The world's oldest captive panda Basi celebrates her 37th birthday on January 18, 2017, in east China's Fuzhou City, capital of Fujian Province. [Photo: qq.com]
The world's oldest captive panda celebrated her 37th birthday, equivalent to more than 100 human years, on Wednesday in east China's Fuzhou City, capital of Fujian Province.
Basi, born in 1980, is the oldest, and possibly the most famous, panda on the Chinese mainland. In 1990, she was chosen as the model for Pan Pan, the mascot of the Beijing Asian Games. She got her name after being rescued from the Basi Gorge in Baoxing County of southwest China's Sichuan Province.
Basi moved to Fuzhou in 1984. She is generally in good health now, said Chen Yucun, director of the Strait Panda Research and Exchange Center in Fuzhou. "She eats and sleeps well and moves freely," Chen said.
Compared with ten years ago, Basi's heart beat has dropped from 110 per minute to 60 per minute and she does much less sports than before. Her activity time is usually less than an hour every day and she spends 21 hours asleep, but she has a good appetite and her weight stays around 100 kg.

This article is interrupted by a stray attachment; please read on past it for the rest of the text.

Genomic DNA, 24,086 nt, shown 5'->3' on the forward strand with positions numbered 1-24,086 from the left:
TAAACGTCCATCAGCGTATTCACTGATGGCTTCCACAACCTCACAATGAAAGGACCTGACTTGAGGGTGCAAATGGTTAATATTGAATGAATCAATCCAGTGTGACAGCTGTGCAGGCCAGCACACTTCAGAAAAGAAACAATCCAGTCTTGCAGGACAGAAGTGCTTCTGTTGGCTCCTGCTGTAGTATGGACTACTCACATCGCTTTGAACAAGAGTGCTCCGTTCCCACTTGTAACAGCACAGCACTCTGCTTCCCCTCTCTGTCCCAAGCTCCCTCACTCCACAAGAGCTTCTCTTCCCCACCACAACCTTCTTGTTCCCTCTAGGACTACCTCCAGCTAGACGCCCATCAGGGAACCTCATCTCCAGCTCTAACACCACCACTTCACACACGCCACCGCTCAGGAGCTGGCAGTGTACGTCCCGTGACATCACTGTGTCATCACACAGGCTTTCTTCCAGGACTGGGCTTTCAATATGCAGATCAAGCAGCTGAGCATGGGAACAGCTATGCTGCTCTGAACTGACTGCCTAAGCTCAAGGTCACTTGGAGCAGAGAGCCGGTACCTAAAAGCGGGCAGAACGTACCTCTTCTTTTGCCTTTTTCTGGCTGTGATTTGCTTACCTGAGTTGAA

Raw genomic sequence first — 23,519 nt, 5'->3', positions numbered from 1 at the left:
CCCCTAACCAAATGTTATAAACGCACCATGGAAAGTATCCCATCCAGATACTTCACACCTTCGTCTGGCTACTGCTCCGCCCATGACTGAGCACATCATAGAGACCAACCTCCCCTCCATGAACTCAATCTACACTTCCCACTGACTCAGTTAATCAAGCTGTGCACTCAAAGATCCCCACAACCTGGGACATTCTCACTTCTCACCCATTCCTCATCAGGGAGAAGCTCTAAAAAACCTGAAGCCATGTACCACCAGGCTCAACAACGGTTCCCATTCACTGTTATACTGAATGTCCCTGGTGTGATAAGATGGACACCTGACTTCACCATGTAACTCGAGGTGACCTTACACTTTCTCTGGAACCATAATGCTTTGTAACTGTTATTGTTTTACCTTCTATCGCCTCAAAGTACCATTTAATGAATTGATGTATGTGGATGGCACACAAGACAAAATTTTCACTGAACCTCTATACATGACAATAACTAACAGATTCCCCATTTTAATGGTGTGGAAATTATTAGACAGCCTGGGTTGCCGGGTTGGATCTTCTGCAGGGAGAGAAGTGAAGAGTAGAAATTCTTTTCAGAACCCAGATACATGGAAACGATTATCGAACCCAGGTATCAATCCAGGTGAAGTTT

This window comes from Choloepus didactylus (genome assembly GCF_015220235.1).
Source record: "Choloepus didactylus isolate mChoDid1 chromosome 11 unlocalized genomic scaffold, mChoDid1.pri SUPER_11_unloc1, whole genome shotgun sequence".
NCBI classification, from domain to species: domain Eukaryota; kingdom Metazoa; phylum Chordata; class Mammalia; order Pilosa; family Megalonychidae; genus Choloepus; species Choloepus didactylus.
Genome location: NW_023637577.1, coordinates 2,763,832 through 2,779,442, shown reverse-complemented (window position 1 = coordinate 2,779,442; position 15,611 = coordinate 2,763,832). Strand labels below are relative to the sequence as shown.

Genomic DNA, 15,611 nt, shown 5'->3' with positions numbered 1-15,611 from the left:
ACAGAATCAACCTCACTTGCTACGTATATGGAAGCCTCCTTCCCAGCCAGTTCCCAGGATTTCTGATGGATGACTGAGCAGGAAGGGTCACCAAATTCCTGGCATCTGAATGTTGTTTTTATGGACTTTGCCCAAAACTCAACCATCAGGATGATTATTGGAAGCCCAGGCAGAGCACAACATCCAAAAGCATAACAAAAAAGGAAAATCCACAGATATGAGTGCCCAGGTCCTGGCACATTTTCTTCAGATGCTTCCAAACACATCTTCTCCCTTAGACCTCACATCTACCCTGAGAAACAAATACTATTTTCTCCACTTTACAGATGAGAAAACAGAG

"Our biggest worries are angiosclerosis and hypertension. We fear she may suffer sudden angiorrhexis," Chen said. "We have four people taking turns to take care of her and six surveillance cameras to monitor her activities."
"We hope she will become the most long-lived panda," Chen said.
Jia Jia in Hong Kong was the world's oldest living captive panda when she died in October 2016 aged 38..
Giant pandas are an endangered species. At the end of 2013 there were an estimated 1,864 giant pandas in the wild, mostly in the provinces of Sichuan and Shaanxi. There are also 422 in captivity.
The average lifespan of wild pandas is 15 years, while those in captivity usually live longer due to better nutrition and living conditions.
Experts believe that Basi's longevity in Fuzhou, a place very different from the panda's natural habitat, has important scientific research value. 1 2 3